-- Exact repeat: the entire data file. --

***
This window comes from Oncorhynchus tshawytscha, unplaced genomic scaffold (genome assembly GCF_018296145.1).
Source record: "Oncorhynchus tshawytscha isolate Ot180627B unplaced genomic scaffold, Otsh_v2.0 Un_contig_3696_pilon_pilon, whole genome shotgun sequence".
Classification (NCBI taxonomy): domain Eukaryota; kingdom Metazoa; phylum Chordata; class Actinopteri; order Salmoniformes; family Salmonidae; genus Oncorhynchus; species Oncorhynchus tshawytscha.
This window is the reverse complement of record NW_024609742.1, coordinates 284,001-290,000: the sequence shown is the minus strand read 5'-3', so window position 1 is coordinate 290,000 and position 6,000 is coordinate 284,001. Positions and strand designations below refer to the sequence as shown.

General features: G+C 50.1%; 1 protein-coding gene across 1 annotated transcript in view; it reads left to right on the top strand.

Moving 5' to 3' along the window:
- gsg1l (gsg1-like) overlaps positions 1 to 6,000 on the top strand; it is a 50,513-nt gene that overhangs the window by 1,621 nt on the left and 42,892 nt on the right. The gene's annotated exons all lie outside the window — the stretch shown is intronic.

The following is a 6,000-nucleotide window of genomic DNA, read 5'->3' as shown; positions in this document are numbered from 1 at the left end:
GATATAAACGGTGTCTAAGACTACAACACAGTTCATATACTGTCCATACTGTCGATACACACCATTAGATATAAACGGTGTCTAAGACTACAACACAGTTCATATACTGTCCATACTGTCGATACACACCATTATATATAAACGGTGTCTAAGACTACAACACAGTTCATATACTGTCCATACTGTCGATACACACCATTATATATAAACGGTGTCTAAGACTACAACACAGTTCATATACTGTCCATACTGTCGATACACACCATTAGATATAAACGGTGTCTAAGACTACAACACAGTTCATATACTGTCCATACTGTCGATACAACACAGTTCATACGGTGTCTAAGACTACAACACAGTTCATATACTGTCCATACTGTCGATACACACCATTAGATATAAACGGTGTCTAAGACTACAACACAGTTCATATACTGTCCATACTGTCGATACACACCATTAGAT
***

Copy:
This window comes from Oncorhynchus tshawytscha, unplaced genomic scaffold (genome assembly GCF_018296145.1).
Source record: "Oncorhynchus tshawytscha isolate Ot180627B unplaced genomic scaffold, Otsh_v2.0 Un_contig_3696_pilon_pilon, whole genome shotgun sequence".
Classification (NCBI taxonomy): domain Eukaryota; kingdom Metazoa; phylum Chordata; class Actinopteri; order Salmoniformes; family Salmonidae; genus Oncorhynchus; species Oncorhynchus tshawytscha.
This window is the reverse complement of record NW_024609742.1, coordinates 284,001-290,000: the sequence shown is the minus strand read 5'-3', so window position 1 is coordinate 290,000 and position 6,000 is coordinate 284,001. Positions and strand designations below refer to the sequence as shown.

General features: G+C 50.1%; 1 protein-coding gene across 1 annotated transcript in view; it reads left to right on the top strand.

Moving 5' to 3' along the window:
- gsg1l (gsg1-like) overlaps positions 1 to 6,000 on the top strand; it is a 50,513-nt gene that overhangs the window by 1,621 nt on the left and 42,892 nt on the right. The gene's annotated exons all lie outside the window — the stretch shown is intronic.

The following is a 6,000-nucleotide window of genomic DNA, read 5'->3' as shown; positions in this document are numbered from 1 at the left end:
GATATAAACGGTGTCTAAGACTACAACACAGTTCATATACTGTCCATACTGTCGATACACACCATTAGATATAAACGGTGTCTAAGACTACAACACAGTTCATATACTGTCCATACTGTCGATACACACCATTATATATAAACGGTGTCTAAGACTACAACACAGTTCATATACTGTCCATACTGTCGATACACACCATTATATATAAACGGTGTCTAAGACTACAACACAGTTCATATACTGTCCATACTGTCGATACACACCATTAGATATAAACGGTGTCTAAGACTACAACACAGTTCATATACTGTCCATACTGTCGATACAACACAGTTCATACGGTGTCTAAGACTACAACACAGTTCATATACTGTCCATACTGTCGATACACACCATTAGATATAAACGGTGTCTAAGACTACAACACAGTTCATATACTGTCCATACTGTCGATACACACCATTAGAT